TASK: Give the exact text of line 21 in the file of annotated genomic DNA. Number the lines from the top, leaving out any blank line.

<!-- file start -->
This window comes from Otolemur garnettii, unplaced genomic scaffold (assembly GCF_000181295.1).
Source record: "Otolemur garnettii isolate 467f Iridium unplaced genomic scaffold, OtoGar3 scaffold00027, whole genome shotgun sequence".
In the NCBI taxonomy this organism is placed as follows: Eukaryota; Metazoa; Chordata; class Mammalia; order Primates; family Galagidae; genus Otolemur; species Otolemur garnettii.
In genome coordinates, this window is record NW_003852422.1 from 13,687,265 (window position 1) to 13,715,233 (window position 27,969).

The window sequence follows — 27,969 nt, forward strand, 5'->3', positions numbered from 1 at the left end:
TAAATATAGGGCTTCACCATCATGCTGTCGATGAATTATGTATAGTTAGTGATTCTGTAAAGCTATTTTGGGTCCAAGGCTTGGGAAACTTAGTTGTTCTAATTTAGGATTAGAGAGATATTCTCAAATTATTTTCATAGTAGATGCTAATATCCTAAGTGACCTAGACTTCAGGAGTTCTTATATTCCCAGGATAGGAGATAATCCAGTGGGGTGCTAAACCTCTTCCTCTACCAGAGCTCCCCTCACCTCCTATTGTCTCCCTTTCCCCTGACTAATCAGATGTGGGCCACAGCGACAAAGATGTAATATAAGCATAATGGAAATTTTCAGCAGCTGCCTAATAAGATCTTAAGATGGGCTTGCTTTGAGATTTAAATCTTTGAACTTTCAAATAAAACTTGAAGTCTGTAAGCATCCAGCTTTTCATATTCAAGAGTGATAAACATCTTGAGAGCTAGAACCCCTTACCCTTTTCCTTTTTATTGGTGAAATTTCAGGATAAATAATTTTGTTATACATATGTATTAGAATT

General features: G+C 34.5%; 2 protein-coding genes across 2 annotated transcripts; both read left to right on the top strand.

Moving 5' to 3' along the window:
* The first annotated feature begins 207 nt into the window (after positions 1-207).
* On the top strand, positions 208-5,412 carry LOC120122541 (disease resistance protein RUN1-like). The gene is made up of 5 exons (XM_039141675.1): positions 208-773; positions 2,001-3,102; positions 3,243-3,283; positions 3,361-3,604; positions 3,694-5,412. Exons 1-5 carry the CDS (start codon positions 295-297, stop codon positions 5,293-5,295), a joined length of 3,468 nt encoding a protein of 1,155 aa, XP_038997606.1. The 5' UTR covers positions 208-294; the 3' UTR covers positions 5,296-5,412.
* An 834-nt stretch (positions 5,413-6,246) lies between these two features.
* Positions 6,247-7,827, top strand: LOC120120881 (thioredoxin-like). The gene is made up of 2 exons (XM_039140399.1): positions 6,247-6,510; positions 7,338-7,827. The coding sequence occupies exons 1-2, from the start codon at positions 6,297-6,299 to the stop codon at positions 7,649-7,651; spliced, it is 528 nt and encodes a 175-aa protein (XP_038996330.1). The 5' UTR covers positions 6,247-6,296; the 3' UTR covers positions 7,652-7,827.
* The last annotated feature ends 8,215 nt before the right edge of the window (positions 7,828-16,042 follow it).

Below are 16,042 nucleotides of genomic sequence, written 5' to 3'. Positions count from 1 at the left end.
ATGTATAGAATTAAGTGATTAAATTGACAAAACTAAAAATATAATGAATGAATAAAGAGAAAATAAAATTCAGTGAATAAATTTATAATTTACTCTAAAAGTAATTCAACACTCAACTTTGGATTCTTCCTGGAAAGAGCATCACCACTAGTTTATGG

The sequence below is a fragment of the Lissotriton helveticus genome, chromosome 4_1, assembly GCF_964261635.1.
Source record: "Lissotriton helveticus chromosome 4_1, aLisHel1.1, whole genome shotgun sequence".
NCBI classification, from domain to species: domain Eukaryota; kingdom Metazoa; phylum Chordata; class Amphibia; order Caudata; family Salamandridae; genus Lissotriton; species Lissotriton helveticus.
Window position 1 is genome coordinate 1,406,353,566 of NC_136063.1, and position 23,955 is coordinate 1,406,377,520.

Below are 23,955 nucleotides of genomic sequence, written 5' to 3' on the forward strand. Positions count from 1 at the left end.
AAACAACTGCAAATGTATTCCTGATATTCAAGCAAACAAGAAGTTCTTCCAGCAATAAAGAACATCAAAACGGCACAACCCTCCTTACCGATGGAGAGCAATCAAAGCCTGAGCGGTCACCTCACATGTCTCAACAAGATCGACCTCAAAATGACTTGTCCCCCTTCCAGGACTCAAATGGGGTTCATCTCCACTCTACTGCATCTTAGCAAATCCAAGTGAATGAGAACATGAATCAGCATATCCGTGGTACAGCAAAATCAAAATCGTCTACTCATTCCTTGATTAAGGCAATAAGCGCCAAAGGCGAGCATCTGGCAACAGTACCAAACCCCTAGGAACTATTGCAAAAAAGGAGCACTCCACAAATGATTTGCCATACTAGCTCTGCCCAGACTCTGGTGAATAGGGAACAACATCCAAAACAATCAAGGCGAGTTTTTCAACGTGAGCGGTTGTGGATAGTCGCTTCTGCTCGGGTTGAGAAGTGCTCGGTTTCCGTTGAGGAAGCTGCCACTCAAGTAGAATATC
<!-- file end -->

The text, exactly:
AAACAACTGCAAATGTATTCCTGATATTCAAGCAAACAAGAAGTTCTTCCAGCAATAAAGAACATCAAAACGGCACAACCCTCCTTACCGATGGAGAGCAATCAAAGCCTGAGCGGTCACCTCACATGTCTCAACAAGATCGACCTCAAAATGACTTGTCCCCCTTCCAGGACTCAAATGGGGTTCATCTCCACTCTACTGCATCTTAGCAAATCCAAGTGAATGAGAACATGAATCAGCATATCCGTGGTACAGCAAAATCAAAATCGTCTACTCATTCCTTGATTAAGGCAATAAGCGCCAAAGGCGAGCATCTGGCAACAGTACCAAACCCCTAGGAACTATTGCAAAAAAGGAGCACTCCACAAATGATTTGCCATACTAGCTCTGCCCAGACTCTGGTGAATAGGGAACAACATCCAAAACAATCAAGGCGAGTTTTTCAACGTGAGCGGTTGTGGATAGTCGCTTCTGCTCGGGTTGAGAAGTGCTCGGTTTCCGTTGAGGAAGCTGCCACTCAAGTAGAATATC